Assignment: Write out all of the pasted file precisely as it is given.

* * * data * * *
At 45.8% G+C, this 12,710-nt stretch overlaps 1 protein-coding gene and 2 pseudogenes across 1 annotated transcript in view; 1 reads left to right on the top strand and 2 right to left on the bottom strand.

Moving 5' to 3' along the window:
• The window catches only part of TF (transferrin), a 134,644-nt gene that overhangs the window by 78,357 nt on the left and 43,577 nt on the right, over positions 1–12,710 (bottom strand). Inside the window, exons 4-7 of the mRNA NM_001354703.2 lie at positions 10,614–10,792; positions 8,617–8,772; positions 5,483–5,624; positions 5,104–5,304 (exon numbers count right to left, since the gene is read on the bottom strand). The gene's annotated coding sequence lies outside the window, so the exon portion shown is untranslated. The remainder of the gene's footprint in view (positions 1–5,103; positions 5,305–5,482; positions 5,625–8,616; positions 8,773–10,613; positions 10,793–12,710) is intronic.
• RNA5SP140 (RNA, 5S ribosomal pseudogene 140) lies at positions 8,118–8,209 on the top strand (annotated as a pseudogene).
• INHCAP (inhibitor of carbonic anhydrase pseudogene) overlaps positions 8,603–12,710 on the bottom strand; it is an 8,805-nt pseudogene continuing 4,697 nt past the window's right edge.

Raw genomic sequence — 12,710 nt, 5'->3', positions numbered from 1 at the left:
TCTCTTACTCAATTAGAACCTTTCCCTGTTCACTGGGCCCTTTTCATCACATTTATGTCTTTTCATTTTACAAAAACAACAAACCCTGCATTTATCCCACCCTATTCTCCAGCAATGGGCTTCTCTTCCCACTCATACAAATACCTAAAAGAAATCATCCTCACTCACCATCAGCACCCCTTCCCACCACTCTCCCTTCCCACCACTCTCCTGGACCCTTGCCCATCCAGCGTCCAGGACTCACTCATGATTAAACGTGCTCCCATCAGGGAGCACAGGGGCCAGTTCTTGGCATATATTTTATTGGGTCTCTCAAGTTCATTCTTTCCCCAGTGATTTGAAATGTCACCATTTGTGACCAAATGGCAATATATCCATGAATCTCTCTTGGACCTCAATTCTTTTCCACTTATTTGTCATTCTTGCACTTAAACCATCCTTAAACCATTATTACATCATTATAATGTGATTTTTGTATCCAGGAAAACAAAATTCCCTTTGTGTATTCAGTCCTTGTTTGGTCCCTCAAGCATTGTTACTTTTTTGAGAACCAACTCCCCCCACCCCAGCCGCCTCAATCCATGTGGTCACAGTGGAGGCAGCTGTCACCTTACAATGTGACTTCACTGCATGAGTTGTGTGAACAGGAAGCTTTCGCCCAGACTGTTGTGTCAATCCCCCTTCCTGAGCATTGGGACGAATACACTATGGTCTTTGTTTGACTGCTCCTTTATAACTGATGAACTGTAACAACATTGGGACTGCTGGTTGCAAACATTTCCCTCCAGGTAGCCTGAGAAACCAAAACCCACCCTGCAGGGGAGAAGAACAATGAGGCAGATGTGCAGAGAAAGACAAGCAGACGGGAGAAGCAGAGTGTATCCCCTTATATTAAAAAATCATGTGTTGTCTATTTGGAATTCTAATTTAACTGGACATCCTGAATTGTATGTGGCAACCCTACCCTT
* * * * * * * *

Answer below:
At 45.8% G+C, this 12,710-nt stretch overlaps 1 protein-coding gene and 2 pseudogenes across 1 annotated transcript in view; 1 reads left to right on the top strand and 2 right to left on the bottom strand.

Moving 5' to 3' along the window:
• The window catches only part of TF (transferrin), a 134,644-nt gene that overhangs the window by 78,357 nt on the left and 43,577 nt on the right, over positions 1–12,710 (bottom strand). Inside the window, exons 4-7 of the mRNA NM_001354703.2 lie at positions 10,614–10,792; positions 8,617–8,772; positions 5,483–5,624; positions 5,104–5,304 (exon numbers count right to left, since the gene is read on the bottom strand). The gene's annotated coding sequence lies outside the window, so the exon portion shown is untranslated. The remainder of the gene's footprint in view (positions 1–5,103; positions 5,305–5,482; positions 5,625–8,616; positions 8,773–10,613; positions 10,793–12,710) is intronic.
• RNA5SP140 (RNA, 5S ribosomal pseudogene 140) lies at positions 8,118–8,209 on the top strand (annotated as a pseudogene).
• INHCAP (inhibitor of carbonic anhydrase pseudogene) overlaps positions 8,603–12,710 on the bottom strand; it is an 8,805-nt pseudogene continuing 4,697 nt past the window's right edge.

Raw genomic sequence — 12,710 nt, 5'->3', positions numbered from 1 at the left:
TCTCTTACTCAATTAGAACCTTTCCCTGTTCACTGGGCCCTTTTCATCACATTTATGTCTTTTCATTTTACAAAAACAACAAACCCTGCATTTATCCCACCCTATTCTCCAGCAATGGGCTTCTCTTCCCACTCATACAAATACCTAAAAGAAATCATCCTCACTCACCATCAGCACCCCTTCCCACCACTCTCCCTTCCCACCACTCTCCTGGACCCTTGCCCATCCAGCGTCCAGGACTCACTCATGATTAAACGTGCTCCCATCAGGGAGCACAGGGGCCAGTTCTTGGCATATATTTTATTGGGTCTCTCAAGTTCATTCTTTCCCCAGTGATTTGAAATGTCACCATTTGTGACCAAATGGCAATATATCCATGAATCTCTCTTGGACCTCAATTCTTTTCCACTTATTTGTCATTCTTGCACTTAAACCATCCTTAAACCATTATTACATCATTATAATGTGATTTTTGTATCCAGGAAAACAAAATTCCCTTTGTGTATTCAGTCCTTGTTTGGTCCCTCAAGCATTGTTACTTTTTTGAGAACCAACTCCCCCCACCCCAGCCGCCTCAATCCATGTGGTCACAGTGGAGGCAGCTGTCACCTTACAATGTGACTTCACTGCATGAGTTGTGTGAACAGGAAGCTTTCGCCCAGACTGTTGTGTCAATCCCCCTTCCTGAGCATTGGGACGAATACACTATGGTCTTTGTTTGACTGCTCCTTTATAACTGATGAACTGTAACAACATTGGGACTGCTGGTTGCAAACATTTCCCTCCAGGTAGCCTGAGAAACCAAAACCCACCCTGCAGGGGAGAAGAACAATGAGGCAGATGTGCAGAGAAAGACAAGCAGACGGGAGAAGCAGAGTGTATCCCCTTATATTAAAAAATCATGTGTTGTCTATTTGGAATTCTAATTTAACTGGACATCCTGAATTGTATGTGGCAACCCTACCCTT